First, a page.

‘Hogtown’: A highly original vision of 1919 Chicago
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“Hogtown” is the most original film made in Chicago about Chicago to date. Writer-director Daniel Nearing evokes race and writers in a mesmerizing tone poem, a follow-up to his lyrically crafted “Chicago Heights” (2009).
Set in “Chicago Circa 1919,” this experimental black-and-white etude opens with a snowy nightscape. The marquee of the Chicago Theatre cues a whodunit about Ambrose Greenaway, a white “filthy rich” Chicagoan who vanishes after selling his theater chain. Nearing, who teaches Independent Film and Digital Imaging at Governors State University, first heard of the never-solved case of a Toronto theater-owner named Ambrose Small when studying literature at the University of Toronto.
Arts agencies in both cities helped fund “Hogtown,” a nickname for Toronto that predates “hog butcher for the world” from Carl Sandburg’s 1916 poem “Chicago.” Nearing scripts roles for Chicago authors Ernest Hemingway and Sherwood Anderson, boxer Jack Dempsey and Mayor William Hale Thompson. Besides contributing lyrics for gospel numbers on the soundtrack, the filmmaker places on screen such inventive verse as “The snow is a sirocco of dandelion down rising off a prairie of endless extinction.”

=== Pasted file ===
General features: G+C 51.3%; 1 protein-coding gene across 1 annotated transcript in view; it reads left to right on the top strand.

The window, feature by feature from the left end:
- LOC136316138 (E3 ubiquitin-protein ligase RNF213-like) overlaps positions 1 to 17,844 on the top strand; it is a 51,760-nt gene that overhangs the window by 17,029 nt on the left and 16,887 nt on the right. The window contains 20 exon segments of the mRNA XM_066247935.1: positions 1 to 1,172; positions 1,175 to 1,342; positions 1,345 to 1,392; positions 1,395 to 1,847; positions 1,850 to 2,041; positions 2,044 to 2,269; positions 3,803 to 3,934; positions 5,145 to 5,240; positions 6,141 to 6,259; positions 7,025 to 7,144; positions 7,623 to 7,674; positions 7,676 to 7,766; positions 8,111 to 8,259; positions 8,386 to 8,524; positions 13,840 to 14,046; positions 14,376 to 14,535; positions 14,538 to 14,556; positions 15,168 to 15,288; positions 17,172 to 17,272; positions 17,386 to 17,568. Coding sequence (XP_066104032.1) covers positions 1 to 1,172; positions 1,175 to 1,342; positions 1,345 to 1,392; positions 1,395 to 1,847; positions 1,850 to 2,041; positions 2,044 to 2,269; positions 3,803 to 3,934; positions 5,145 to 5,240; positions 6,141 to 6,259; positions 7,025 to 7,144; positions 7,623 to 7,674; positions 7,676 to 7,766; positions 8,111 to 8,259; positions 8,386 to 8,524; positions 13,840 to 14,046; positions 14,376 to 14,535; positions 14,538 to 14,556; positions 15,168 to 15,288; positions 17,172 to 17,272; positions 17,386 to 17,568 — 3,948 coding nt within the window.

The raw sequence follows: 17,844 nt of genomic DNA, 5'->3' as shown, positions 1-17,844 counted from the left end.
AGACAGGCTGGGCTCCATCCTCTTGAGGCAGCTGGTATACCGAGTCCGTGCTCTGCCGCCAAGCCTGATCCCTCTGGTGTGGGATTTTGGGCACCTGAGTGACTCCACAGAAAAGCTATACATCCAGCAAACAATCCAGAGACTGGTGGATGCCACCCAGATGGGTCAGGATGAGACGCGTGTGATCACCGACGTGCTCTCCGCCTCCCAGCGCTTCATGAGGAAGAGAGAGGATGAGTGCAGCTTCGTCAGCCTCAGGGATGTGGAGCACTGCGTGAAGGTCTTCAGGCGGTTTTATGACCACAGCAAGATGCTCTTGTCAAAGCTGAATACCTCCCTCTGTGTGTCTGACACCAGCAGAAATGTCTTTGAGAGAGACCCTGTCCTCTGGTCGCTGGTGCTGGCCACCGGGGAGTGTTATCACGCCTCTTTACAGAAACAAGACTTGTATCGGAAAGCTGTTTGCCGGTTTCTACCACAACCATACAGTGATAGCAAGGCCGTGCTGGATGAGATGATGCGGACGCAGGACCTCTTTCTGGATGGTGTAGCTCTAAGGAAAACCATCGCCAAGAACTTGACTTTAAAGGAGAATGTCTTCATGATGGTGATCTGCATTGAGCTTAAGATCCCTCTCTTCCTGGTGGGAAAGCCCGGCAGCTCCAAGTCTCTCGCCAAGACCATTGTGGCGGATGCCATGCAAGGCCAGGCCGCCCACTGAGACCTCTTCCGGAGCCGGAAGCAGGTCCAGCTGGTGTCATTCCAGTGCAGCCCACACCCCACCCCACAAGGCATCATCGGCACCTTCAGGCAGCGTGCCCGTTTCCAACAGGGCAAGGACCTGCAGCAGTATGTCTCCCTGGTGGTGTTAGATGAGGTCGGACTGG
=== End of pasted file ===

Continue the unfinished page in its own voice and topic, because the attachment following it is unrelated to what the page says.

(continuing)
Herman Wilkins plays two roles: DeAndre Son Carter, a black detective from the Cottage Grove police station, and Marquis Coleman, a homeless man framed for killing Greenaway. Chicago’s infamous 1919 race riot is graphically re-created with actors superimposed on newspaper pages. An end title cites homicides in “the public way” of Chicago: “The vast majority of the victims are male, young and black.”
Historical details include Dr. Chase’s Nerve Food and a faux newsreel with florid narration lifted from a 1919 National Geographic article titled “Chicago Today and Tomorrow: A City Whose Industries Have Changed the Food Status of the World and Transformed the Economic Situation of a Billion People.”
Nearing (who will appear at all four Chicago screenings) arrays exquisite screen design, archival imagery and spoken-word style monologues for a timely inquiry into Chicago’s vexed past.
9:23 Films presents a film written and directed by Daniel Nearing. In English, Spanish and Mandarin, with English subtitles. Running time: 109 minutes. No MPAA rating. Opens Friday at Gene Siskel Film Center.